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Sudan: Why and how France’s President Macron ‘cancelled’ $5bn in debt

By Alain Faujas, Joël Té-Léssia Assoko, Marie Toulemonde
Posted on Thursday, 20 May 2021 00:35

France’s President Emmanuel Macron at the Élysée Palace on 16 November 2020. Francois Grivelet for Jeune Afrique

France is Sudan's second-largest creditor. The majority of Khartoum’s debts are due to late penalties, and Paris's debt forgiveness is part of Sudan's complex worldwide diplomatic and economic efforts.

Sudan’s prime minister Abdallah Hamdok was satisfied when he left the International Conference to Support the Sudanese Transition, which was held on 17 May in Paris. Not only did the former diplomat and senior official obtain a $1.5bn bridge loan from France, but France’s President Emmanuel Macron also announced that Sudan’s $5bn debt to France would be cancelled.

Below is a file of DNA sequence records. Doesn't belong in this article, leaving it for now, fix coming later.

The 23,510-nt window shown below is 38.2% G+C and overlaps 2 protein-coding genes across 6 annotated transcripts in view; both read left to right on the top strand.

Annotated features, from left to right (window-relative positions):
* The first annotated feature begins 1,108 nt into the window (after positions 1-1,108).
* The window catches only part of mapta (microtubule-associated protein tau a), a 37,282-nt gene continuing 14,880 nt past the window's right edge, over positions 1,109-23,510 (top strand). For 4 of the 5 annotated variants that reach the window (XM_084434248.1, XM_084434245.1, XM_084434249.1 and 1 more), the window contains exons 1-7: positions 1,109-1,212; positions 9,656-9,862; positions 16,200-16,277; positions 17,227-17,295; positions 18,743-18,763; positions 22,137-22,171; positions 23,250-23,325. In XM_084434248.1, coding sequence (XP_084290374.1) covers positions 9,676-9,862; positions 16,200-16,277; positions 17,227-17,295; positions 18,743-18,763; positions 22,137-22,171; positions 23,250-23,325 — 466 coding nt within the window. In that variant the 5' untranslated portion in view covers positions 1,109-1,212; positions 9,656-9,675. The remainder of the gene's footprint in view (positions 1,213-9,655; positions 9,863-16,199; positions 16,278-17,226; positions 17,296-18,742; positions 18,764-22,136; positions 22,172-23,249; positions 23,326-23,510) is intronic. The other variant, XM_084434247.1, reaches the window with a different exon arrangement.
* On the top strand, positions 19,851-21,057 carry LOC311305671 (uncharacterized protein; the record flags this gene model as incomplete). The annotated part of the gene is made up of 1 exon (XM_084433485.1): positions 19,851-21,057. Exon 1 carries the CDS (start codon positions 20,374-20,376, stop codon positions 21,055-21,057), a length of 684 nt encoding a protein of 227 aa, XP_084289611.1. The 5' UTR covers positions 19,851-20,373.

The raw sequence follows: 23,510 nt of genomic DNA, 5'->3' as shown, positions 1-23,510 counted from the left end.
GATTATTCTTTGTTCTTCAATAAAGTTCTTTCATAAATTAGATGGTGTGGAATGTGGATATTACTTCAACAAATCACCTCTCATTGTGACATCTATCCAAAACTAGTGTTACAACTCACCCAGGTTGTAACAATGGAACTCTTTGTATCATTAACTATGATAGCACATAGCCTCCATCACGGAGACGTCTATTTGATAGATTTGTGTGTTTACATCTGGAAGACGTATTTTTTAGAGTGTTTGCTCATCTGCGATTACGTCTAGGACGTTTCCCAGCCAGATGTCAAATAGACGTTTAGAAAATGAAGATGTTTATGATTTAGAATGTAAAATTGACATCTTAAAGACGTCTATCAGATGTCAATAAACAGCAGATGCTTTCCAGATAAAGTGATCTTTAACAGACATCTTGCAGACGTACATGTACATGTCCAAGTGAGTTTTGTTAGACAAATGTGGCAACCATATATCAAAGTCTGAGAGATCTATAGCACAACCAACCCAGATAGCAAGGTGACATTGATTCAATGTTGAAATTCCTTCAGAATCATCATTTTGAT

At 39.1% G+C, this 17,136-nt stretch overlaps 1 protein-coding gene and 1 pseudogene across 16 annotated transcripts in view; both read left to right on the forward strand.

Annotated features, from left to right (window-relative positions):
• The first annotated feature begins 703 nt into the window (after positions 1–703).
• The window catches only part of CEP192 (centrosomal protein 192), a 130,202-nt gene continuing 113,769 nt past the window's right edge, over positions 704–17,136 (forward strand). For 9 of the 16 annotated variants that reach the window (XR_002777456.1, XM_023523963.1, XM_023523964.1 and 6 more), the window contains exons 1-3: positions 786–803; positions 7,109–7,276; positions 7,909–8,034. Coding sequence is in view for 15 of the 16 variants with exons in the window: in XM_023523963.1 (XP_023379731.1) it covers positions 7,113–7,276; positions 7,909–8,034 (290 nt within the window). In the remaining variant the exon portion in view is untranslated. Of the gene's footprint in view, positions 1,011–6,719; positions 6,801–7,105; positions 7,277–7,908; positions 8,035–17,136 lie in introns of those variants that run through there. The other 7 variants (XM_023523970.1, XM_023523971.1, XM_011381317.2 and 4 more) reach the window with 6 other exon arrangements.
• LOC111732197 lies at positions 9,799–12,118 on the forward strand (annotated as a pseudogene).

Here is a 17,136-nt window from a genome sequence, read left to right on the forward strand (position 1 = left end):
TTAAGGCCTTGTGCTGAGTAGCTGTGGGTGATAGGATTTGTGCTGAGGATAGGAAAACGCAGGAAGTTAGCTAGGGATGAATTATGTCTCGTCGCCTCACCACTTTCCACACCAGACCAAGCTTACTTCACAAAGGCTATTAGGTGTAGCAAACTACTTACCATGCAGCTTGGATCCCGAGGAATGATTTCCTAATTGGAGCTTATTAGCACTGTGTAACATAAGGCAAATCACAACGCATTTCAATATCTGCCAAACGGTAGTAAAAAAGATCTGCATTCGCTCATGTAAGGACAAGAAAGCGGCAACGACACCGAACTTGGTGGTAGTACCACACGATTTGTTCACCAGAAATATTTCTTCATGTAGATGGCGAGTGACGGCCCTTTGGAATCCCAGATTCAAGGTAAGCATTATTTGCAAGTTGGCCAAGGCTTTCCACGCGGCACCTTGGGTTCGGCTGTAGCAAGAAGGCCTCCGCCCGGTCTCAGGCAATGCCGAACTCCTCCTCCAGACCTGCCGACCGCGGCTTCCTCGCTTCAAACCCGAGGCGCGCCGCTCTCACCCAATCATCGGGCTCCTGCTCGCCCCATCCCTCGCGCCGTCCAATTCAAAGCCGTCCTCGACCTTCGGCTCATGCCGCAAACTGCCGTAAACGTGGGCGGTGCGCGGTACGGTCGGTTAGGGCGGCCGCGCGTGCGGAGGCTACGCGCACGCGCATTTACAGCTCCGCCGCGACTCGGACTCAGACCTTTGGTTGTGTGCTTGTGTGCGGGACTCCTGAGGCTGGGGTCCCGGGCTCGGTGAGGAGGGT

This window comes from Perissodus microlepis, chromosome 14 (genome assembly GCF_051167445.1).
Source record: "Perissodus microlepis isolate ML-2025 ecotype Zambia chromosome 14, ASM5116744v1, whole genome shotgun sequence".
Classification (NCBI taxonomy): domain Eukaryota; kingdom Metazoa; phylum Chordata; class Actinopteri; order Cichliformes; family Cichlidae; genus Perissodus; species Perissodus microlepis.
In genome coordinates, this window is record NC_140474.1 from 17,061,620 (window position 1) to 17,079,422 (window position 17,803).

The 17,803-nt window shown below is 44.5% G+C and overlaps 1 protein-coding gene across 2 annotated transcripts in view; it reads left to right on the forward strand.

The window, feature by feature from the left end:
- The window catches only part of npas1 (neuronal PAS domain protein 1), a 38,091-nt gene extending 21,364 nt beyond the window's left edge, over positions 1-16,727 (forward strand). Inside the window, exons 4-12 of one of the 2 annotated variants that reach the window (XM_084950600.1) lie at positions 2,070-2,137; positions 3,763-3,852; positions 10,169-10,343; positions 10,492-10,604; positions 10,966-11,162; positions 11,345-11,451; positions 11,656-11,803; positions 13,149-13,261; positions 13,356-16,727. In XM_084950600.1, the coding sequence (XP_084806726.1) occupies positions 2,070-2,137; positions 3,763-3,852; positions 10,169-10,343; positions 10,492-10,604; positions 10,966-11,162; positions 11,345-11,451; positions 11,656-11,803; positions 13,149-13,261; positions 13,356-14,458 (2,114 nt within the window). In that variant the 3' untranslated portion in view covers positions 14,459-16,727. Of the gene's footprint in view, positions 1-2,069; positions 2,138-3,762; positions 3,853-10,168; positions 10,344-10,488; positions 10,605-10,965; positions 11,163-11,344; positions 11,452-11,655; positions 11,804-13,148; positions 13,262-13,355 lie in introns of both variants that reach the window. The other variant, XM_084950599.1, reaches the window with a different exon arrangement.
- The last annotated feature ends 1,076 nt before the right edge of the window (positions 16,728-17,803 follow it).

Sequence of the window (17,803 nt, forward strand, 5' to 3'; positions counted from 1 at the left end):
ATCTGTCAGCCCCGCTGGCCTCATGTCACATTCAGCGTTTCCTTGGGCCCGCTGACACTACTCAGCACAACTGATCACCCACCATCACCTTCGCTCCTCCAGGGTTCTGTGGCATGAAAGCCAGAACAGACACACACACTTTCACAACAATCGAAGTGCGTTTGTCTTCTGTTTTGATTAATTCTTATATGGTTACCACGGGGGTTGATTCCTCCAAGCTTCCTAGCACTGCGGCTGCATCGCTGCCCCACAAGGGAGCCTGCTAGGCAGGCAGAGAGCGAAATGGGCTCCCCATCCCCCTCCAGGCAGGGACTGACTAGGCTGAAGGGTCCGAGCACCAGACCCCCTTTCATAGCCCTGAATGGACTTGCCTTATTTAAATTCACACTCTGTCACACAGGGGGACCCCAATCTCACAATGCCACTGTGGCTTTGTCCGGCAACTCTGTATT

The French head of state reiterated that this conference, which he had promised 18 months ago, was intended to “mobilise the international community” in order to “allow the return to the family of nations” of a country whose youth had “spread a message of hope and courage” by overthrowing Omar al-Bashir’s dictatorial regime in 2019.

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